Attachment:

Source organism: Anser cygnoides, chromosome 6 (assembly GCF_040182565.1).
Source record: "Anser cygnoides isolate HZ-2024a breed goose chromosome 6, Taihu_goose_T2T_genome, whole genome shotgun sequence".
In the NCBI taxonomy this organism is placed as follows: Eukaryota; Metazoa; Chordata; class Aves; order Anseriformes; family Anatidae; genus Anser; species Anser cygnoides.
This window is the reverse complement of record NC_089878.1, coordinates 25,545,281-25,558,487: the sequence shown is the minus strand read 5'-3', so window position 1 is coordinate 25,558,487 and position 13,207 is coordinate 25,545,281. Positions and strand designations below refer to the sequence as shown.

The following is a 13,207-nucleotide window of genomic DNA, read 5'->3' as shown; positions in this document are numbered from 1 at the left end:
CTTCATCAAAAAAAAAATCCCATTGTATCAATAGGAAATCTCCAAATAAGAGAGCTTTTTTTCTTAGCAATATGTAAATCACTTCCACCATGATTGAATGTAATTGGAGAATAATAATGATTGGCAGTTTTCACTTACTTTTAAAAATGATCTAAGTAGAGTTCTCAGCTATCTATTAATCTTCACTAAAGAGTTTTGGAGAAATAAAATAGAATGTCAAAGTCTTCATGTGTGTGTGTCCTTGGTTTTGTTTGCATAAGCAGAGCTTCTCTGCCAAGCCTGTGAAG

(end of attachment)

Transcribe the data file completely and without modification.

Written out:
Source organism: Anser cygnoides, chromosome 6 (assembly GCF_040182565.1).
Source record: "Anser cygnoides isolate HZ-2024a breed goose chromosome 6, Taihu_goose_T2T_genome, whole genome shotgun sequence".
In the NCBI taxonomy this organism is placed as follows: Eukaryota; Metazoa; Chordata; class Aves; order Anseriformes; family Anatidae; genus Anser; species Anser cygnoides.
This window is the reverse complement of record NC_089878.1, coordinates 25,545,281-25,558,487: the sequence shown is the minus strand read 5'-3', so window position 1 is coordinate 25,558,487 and position 13,207 is coordinate 25,545,281. Positions and strand designations below refer to the sequence as shown.

The following is a 13,207-nucleotide window of genomic DNA, read 5'->3' as shown; positions in this document are numbered from 1 at the left end:
CTTCATCAAAAAAAAAATCCCATTGTATCAATAGGAAATCTCCAAATAAGAGAGCTTTTTTTCTTAGCAATATGTAAATCACTTCCACCATGATTGAATGTAATTGGAGAATAATAATGATTGGCAGTTTTCACTTACTTTTAAAAATGATCTAAGTAGAGTTCTCAGCTATCTATTAATCTTCACTAAAGAGTTTTGGAGAAATAAAATAGAATGTCAAAGTCTTCATGTGTGTGTGTCCTTGGTTTTGTTTGCATAAGCAGAGCTTCTCTGCCAAGCCTGTGAAG